to present musical experiences through other than in the conventional type of forms and scales and sounds. But as far as the rock music is concerned it's understandable that that would cover a very wide segment of the audience. But I think that is somewhat the outgrowth of trying to get music back to its simpler more direct forms romantic music is of course very pleasant but understandably it can reach a limit. I mean a kind of a saturation point where you want to go back to to a Haydn or Mozart or a Bach or a or a German Yeah or someone who who was less involved with them. Well with feeling good it's
no less involved with a word you mention when you were describing this a minute ago and that is beauty and oh of course. Well this takes me back to where we were a few minutes ago and I would like to clarify some points about electronic music in particular. When you were remarking that conductors generally you were GA I think had the attitude that they don't even want to be asked about this and something beyond them. Well Durante was in Rochester recently and met with some of our students informally and allowed as how he's very excited himself by all of these experimental concepts and electronic music. But the one reservation he had was simply applying the word music to it. And he didn't
say this in a derogatory context but by way of suggesting that this represented an entirely new sonic experience which might be valid on its own terms and which might be. More readily understood grappled with and or at least less resisted if its supporters were not trying to push it into the category of music as music is understood. And he and several others who've expressed similar enthusiasms and have also conceded that the one element of the musical experience they find lacking is simply that one that you mentioned in the OT this very word seems to call for a good deal of embarrassment when it's uttered lately but. I don't see particularly why it should and I don't mean to put you on the defensive personally either but since you are
active as a creator of electronic music perhaps you would want to defend that a little bit but make some kind of statement that would make this easier for you. The conductors George spoke of and the listeners who are a little be welded to understand what's going on. Well I think you know it's a matter of semantics I mean we call him if we call it one thing music. Music is merely a sonic experience of a certain type or a sonic experience if we if we enlarge that in any direction we could we might say that but rock music is not music in the same sense as 19th century music because it uses different methods it uses different textures it uses different harmonies in some cases it even uses different scales. So if we exclude one category then we must sort of
define music music must then live within a certain limit. If music must have must use the diatonic scale and if it must be controlled by the rules of the conventional rules of harmony and if it must follow the Sonata Allegro form. Or if it must. In other words specify certain conditions or satisfy those conditions. Then we can say yes this is music and this is not but music. I think in the broadest sense is any kind of a sonic experience which. Which elicits a certain response which you can't get through to the normal type of sonic experience which is speech. Well are you suggesting that every sonic experience would be either music or speech. It could be it could be if it were properly organized Of course this again. I'm beginning to. Put conditions on music which is dangerous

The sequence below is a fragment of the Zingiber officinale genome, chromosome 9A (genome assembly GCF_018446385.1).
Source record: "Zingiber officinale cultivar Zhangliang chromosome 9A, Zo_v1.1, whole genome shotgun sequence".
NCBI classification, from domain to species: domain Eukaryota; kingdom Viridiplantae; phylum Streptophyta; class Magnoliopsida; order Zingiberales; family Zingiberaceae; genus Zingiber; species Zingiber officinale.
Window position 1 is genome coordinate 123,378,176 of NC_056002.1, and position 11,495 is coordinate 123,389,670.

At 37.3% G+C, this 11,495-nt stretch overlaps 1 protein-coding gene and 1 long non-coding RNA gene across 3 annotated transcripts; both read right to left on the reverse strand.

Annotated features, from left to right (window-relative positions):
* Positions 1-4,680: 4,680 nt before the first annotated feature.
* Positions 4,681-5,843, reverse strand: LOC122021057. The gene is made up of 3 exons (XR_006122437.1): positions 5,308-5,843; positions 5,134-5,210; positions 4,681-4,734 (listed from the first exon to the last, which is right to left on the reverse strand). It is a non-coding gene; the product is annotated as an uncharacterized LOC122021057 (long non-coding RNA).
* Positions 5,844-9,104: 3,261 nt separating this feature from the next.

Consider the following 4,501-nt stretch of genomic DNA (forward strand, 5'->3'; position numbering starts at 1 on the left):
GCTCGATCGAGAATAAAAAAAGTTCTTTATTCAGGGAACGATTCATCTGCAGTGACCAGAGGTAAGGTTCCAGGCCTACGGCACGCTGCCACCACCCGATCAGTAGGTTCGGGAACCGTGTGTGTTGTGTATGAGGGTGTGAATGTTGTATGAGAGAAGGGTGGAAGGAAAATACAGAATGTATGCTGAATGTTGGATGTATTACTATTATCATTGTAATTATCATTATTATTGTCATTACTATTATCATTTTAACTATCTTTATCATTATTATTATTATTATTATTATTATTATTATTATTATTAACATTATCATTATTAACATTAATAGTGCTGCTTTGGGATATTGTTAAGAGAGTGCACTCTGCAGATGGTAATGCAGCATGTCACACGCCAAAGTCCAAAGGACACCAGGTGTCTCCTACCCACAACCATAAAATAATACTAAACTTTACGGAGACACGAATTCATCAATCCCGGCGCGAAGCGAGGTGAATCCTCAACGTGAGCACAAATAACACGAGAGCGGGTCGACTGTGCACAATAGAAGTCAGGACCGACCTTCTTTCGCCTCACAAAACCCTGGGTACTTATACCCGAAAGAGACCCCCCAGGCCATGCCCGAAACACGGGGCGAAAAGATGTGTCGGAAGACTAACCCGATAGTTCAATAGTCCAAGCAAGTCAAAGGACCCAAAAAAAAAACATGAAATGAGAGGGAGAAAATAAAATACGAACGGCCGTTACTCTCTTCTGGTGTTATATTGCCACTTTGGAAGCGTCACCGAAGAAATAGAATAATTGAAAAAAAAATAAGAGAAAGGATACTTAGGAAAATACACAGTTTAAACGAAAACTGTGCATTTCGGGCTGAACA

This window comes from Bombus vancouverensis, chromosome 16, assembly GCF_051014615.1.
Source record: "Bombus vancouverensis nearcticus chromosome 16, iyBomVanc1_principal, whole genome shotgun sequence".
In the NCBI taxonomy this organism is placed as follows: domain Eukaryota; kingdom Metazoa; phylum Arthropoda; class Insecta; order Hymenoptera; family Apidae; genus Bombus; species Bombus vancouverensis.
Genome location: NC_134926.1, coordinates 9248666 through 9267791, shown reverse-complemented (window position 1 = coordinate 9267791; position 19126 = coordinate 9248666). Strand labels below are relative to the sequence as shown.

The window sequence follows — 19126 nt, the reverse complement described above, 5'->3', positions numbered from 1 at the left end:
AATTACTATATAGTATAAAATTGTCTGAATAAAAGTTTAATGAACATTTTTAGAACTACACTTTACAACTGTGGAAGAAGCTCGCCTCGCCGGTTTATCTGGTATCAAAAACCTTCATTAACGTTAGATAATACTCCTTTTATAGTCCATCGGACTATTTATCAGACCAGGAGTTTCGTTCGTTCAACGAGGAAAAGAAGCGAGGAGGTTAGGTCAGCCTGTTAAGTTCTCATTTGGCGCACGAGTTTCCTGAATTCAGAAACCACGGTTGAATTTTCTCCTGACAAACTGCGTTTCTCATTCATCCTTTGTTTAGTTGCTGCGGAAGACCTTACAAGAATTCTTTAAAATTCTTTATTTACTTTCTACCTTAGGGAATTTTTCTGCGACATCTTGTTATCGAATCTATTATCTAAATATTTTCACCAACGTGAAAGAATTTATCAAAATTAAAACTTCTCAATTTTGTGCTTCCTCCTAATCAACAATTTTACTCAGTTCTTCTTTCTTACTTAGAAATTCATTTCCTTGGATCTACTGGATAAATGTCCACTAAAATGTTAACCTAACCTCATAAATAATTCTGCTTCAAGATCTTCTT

because I don't like to do that. But music has always been known as a certain orderly process of sonic experience and so order must I think take some part in this whole overall picture. So I would go maybe go so far as to say that if it isn't speech and if it's orderly sound then it's music. To me it might be possible to argue about that a little bit. Maybe more than a little. It may be possible to present a broad concept on this to say that what we do with today is the other's Nova rather than the new mobile music that deceive we need a broader base on which to conceive music which as as an art rather than specifically music in its somewhat confined historical setting. Yes if we place if we place music under the general category of let's
say a sonic art sonic art form then we could have another category I suppose under the general heading of sonic art which might be something else but it might take and while the electronic music or music come craft which is another form of so-called quote unquote electronic music or the various methods and techniques which are being used to buy experimentalists it might even take in the 12 tone scale I don't know. Because I certainly sections that I know of don't consider that a very valid discipline. But that's their opinion. So they have relegated the 12 tone systems or discipline into a category of nonmusical systems so it's hard to define these things and I think that it's important only to keep one's mind open and judge a work by its its merits and not
say well since it falls into a certain category that it's no good. I think that many musicians do this too. I think they have to almost because they're in the process of being so confident that what they are doing is just the best thing in the world and the only way to do it and through this confidence they can project their interpretation of certain works in the best possible way. I've often felt that musicians have the best right of anyone to be narrow minded. Because they they have to have you know much confidence in the fact that what they are doing is the is the be all and end all of their their musical projection. And if they have doubts about that they're lost in a sense. Which isn't to say that they can't accept other things as being valid but very often they don't.